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The Logjam in Meat Processing is Killing Producers & Meat Plant Workers

The Logjam in Meat Processing is Killing Producers & Meat Plant Workers

October 28, 2020 Roots of Change

Last month I mentioned the tragic events surround the death of poultry processing workers at a Foster Farms plant in California’s San Joaquin Valley. It is a sad fact that along with hospitals, elder care facilities, prisons and homeless shelters, meat processing plants are the work sites with the greatest COVID-19 infection rates. Closely stationed workers on the processing lines, many of whom travel together in cramped vehicles and live together in crowded homes due to low wages, are at high risk. As of September nearly 43,000 workers in 496 plants across the US had contracted the disease and over 200 have died. And this is only one critical part of the large meat processing challenge in America where five companies control nearly 90% of the meat supply.

This kind of concentration also means low prices for farms and ranches producing the livestock that feed the plants and the ability of the largest processor to kill off its competition. According to an excellent piece recently published in Civil Eats, there are 800 federally inspected plants and 1900 state inspected plants operating in the US. The number of meat processing facilities has fallen by 83% since the 1960s. When these plants began to shutter in March and April due to COVID, the meat supply chain nearly failed and serious problems persist. As you will hear from today’s podcast episode dedicated to one attempt to fix the logjam, this loss of options for livestock producers is driving more and more farms and ranches out of business.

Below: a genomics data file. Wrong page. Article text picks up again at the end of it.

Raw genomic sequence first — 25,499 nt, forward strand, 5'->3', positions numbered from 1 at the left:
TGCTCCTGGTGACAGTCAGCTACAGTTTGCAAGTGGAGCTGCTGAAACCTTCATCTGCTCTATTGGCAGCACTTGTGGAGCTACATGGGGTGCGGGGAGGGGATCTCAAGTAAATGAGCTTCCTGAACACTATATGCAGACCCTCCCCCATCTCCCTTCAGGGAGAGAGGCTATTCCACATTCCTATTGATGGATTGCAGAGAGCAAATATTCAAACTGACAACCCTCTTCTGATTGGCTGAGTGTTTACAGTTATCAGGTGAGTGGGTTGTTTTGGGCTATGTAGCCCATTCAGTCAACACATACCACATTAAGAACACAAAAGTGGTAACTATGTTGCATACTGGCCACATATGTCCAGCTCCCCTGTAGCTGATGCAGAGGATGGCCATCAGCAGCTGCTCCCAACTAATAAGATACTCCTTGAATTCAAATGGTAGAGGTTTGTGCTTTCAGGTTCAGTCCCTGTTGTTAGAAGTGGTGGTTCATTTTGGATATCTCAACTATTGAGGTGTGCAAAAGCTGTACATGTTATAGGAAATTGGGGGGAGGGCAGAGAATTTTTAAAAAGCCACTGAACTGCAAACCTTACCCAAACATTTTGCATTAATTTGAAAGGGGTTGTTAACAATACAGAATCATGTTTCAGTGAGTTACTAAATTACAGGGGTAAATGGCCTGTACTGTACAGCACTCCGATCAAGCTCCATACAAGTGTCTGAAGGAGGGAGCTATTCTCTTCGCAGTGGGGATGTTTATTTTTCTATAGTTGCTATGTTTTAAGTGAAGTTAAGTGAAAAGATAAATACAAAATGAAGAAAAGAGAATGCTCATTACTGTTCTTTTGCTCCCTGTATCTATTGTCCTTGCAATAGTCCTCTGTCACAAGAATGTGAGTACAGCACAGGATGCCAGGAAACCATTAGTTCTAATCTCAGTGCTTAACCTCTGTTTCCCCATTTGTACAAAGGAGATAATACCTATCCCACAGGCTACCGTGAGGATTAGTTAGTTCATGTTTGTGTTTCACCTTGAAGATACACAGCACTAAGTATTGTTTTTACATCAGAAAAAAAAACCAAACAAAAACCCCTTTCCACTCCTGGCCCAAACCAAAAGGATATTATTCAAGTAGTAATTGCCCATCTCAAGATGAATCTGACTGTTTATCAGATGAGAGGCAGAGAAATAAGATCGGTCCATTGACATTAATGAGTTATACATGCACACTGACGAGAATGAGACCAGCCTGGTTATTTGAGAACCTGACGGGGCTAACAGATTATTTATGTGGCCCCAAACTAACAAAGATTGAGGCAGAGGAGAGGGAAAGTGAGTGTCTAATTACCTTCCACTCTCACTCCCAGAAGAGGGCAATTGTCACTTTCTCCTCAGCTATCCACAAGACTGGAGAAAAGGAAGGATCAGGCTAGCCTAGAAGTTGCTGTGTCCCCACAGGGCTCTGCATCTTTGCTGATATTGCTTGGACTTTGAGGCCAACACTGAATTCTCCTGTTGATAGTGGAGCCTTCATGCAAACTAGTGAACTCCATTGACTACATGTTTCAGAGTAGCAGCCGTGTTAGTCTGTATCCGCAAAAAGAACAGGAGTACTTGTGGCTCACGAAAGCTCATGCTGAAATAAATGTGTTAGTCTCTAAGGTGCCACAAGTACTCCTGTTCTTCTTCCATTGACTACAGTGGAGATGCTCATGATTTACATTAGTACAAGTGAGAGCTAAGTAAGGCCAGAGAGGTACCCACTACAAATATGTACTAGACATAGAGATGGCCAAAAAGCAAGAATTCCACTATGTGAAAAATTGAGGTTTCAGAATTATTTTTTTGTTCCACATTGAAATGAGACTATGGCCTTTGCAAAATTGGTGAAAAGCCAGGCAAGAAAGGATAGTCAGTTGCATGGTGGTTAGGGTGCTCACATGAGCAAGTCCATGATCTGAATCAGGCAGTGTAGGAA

Concentration of processing, like all forms of monopoly, destroys competition, enriching the few by allowing them to control pricing for both raw materials and finished products. Livestock producers and consumers get the shaft and the processors and market makers reap the greatest profits. To fix this problem, changes to federal and state regulations for meat production and processing are needed. But because of food safety concerns, animal rights activists, and the power of money in politics, change is hard to achieve. Policy makers, investors, public health specialists and consumers need a deeper understanding of the problem and a wider vision of the benefits of change in order to alter regulations.

Consequently, ROC is working with California Certified Organic Farmers (CCOF) and a growing coalition of livestock, environmental and rural advocates to address the problem. The UC Davis Food Systems Lab and UC Cooperative Extension staff from Marin and Sonoma Counties are providing the coalition with technical assistance. These researchers are helping with data collection and analysis. The goal of advocates and researchers is to assemble a menu of possible solutions that will make meat processing safer for workers; provide producers with more economically feasible options for slaughter, packaging and distribution of their meat; and bring more economic stimulus to rural economies. By doing this the coalition and researchers believe the meat supply chain will be more resilient in a century sure to be buffeted by more epidemiological and climate disruptions. ROC is leading the research team in interviewing stakeholders in the supply chain from field to table. Watch for updates on our progress.

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